EU must organise itself as a ‘real continental power’ or face oblivion – Verhofstadt

‘I have the same feeling today that I got after 9/11,’ says MEP on Ukraine crisis

The European Union needs to learn the lessons of the Ukraine crisis and organise itself as a "real continental power" in economic, financial and military terms or it faces fading into oblivion, former Belgian prime minister and current MEP Guy Verhofstadt has said in Dublin.

Mr Verhofstadt, speaking to the media during a conference on the future of Europe organised by the Institute of International and European Affairs at Dublin Castle on Saturday, likened the Russian invasion of Ukraine to the 9/11 attacks in New York.

He said there was “a need” for member states to deliver “defensive military equipment” to Ukraine. “The world will never be the same,” he said. “I have the same feeling today that I got after 9/11.

“When that happened, the reaction of everyone was that the world will never be the same after 9/11 as it was before. I have to tell you, I have exactly the same feeling today about this conflict.


“It is in fact the first real war on European soil [since the second World War], even when you can say what has happened in the Balkans . . . I think what we are witnessing now goes beyond that.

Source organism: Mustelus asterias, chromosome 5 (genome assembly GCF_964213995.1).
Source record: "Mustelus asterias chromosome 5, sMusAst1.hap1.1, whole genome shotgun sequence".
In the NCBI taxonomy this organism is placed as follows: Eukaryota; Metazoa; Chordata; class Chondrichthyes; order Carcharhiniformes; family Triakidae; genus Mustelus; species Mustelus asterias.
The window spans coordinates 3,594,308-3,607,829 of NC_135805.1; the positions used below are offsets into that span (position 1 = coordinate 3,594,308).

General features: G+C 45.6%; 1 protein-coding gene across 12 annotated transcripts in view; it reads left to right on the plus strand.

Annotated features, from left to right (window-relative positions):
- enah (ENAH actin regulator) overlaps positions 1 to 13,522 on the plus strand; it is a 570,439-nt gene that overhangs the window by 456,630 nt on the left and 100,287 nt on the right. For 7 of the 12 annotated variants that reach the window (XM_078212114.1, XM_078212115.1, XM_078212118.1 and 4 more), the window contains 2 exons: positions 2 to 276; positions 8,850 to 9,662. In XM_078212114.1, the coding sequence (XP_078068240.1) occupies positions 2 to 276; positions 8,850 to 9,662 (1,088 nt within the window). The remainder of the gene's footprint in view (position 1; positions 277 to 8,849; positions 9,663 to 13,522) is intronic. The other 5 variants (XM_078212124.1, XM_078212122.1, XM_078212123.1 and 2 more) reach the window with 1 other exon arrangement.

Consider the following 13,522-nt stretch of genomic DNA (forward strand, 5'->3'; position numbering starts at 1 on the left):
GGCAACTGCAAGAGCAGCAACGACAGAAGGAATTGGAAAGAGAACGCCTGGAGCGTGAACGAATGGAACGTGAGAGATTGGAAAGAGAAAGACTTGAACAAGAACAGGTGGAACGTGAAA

“My feeling is that whatever happens to Ukraine, and we can only hope that Ukraine will prevail – their values, their democracy, their society and what they represent – will create a shock in Europe to take its destiny in its own hands.”

Mr Verhofstadt said this would involve the bloc organising itself “as a real continental power in economic, financial and military terms”.

“That will be necessary in the world of tomorrow, which is already the world of today,” he said.

“That’s the world of so-called empires, super-powers, China, India, Russia, and the US. Europe has to take the lesson that we need to do a number of reforms to make it a real European Union, because it is not a union today.

“It is, in my opinion still, a consideration based on the unanimity always acting too little too late, and this is an example of that. So it will dramatically change, or we will disappear into irrelevance, which is always possible in history.”

Colin Gleeson

Colin Gleeson

Colin Gleeson is an Irish Times reporter